Last weekend saw the release of the third and final season of Netflix’s mind-bending epic Dark – a mesmerising show that began its run as a simple mystery drama before evolving into one of the most exhilarating pieces of sci-fi television I can remember watching.
Dark is, for my money at least, one of the very finest programmes the streaming platform has to offer, complete with superb visuals, exquisite performances and an endlessly fascinating plot. And yet I can’t help but feel that the release of the closing instalment was relatively muted – it certainly didn’t arrive on Netflix with anything like the fanfare that usually greets a new season of some of the streamer’s big hitters – Stranger Things or The Crown, for example.
Now, there are a number of reasons why the show might not be considered as marketable as some of those other series – the fact that it’s plot is admittedly rather complicated shouldn’t be overlooked, for example – but it’s hard to argue that one of the main reasons is the simple fact that the series is in German, and so for most English-language viewers will require subtitles. (There’s also an option to watch the series with an English dub, although quite why anyone would wish to take up that option is beyond me.)
In fairness, Dark is one of Netflix’s more heavily promoted foreign language series (perhaps only Money Heist gets a better deal) but my point is that “foreign language” shouldn’t be treated as some kind of niche genre in itself, as something separate and specialist.
There’s absolutely no reason why foreign language shows shouldn’t get the same kind of publicity as arguably weaker shows that just happen to be in the English language, rather than dumped on the site and left to languish in its far corners, rarely to be watched – as is often the case. Netflix has produced shows from France, Sweden, Japan, Belgium, Israel, Argentina, South Korea and others – but how many of those have you actually heard of, let alone seen take up space on the streamer’s UK home page?
Now, there’s a theory that English-speaking audiences simply don’t have an appetite for foreign language film and TV – that subtitles present too much of an effort – but this is an entirely erroneous assertion. We need only look back to earlier this year and the tremendous success of Parasite at the global box office to understand that when there’s a sustained marketing push around a production in another language, viewers are more than willing to buy into the hype.
Parasite was unquestionably a terrific film and deserved its Oscar glory, but the idea that it is some kind of an outlier – the only foreign language film worthy of our time in a sea of superior English language productions – is absolutely ludicrous. Every year there is an avalanche of wonderful films from across the world released in the UK that are at the very least in the same league as Parasite, but which don’t get anything like the coverage, and which are therefore only seen on the big screen by avowed cinephiles in the country’s various arthouse and independent venues.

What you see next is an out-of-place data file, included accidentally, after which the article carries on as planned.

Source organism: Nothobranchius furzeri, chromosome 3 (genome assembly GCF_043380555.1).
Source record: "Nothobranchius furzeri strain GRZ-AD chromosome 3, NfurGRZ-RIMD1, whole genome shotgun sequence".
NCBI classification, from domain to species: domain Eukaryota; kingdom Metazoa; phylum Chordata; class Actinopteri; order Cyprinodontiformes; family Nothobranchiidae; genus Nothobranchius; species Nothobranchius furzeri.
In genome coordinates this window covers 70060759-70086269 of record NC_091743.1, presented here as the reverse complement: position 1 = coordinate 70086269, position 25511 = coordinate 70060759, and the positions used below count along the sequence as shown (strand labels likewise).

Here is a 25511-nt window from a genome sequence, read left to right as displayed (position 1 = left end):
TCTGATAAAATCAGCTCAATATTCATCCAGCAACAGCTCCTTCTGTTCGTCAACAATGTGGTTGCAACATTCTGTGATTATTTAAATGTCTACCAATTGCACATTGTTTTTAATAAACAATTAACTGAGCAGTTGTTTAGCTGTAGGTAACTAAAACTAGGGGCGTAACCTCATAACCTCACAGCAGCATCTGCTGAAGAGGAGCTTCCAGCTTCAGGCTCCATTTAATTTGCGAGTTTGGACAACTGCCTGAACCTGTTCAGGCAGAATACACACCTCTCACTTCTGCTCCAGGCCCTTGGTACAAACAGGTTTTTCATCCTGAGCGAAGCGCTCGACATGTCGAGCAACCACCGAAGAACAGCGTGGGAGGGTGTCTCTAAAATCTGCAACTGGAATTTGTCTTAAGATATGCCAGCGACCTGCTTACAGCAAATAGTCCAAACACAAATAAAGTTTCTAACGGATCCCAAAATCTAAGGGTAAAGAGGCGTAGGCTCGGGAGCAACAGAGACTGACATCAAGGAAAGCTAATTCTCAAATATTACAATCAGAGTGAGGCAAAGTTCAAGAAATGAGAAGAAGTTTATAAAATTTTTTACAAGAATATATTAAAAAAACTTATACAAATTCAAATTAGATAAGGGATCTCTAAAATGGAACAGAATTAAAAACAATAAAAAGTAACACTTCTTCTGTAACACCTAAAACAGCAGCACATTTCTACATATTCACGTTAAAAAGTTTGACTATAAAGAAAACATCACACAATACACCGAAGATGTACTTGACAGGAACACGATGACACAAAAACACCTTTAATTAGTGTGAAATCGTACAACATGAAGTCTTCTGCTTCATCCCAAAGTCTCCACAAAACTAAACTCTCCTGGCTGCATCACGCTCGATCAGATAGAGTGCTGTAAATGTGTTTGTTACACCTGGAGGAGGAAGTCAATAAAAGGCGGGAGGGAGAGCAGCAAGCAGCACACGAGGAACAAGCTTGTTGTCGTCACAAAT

Upon winning a Golden Globe for the film, director Bong Joon-ho himself said, “once you overcome the one-inch tall barrier of subtitles, you will be introduced to so many more amazing films”. Well, that same logic should be applied to Netflix.
In fact a couple of examples further point to the fact that there’s a ready made audience for these foreign language productions. For one let’s look at the exceptional success of Narcos, which has now run for a total of five seasons (if you include the Mexico variant). Although Narcos is an American production and features English-speaking protagonists, much of the dialogue is in Spanish – and this has done little to put viewers off, with the series consistently ranking among Netflix’s most successful original shows.
Secondly there’s the recent success of the Polish film 365 DNI, which was one of the most viewed films on the platform for weeks after it debuted last month. Now while it’s certainly correct to say that the thing that drew audiences to that particular film wasn’t, ahem, the language – it’s equally true that the dialogue being in a foreign tongue was not seen as a major turn off to the millions of viewers who tuned in.
Imagine, then, the new worlds that could be opened up to viewers if Netflix simply had a bit more belief in its foreign language productions, and a little bit more faith in its English-speaking audience’s ability to read subtitles. The high volume of foreign language content Netflix has is admirable, as is its commitment to becoming an international platform, and it should certainly be praised for that. But it would be so much better if they actually treated some of these shows as big event releases in their own right – and not as niche little oddities that you have to seek out on your own.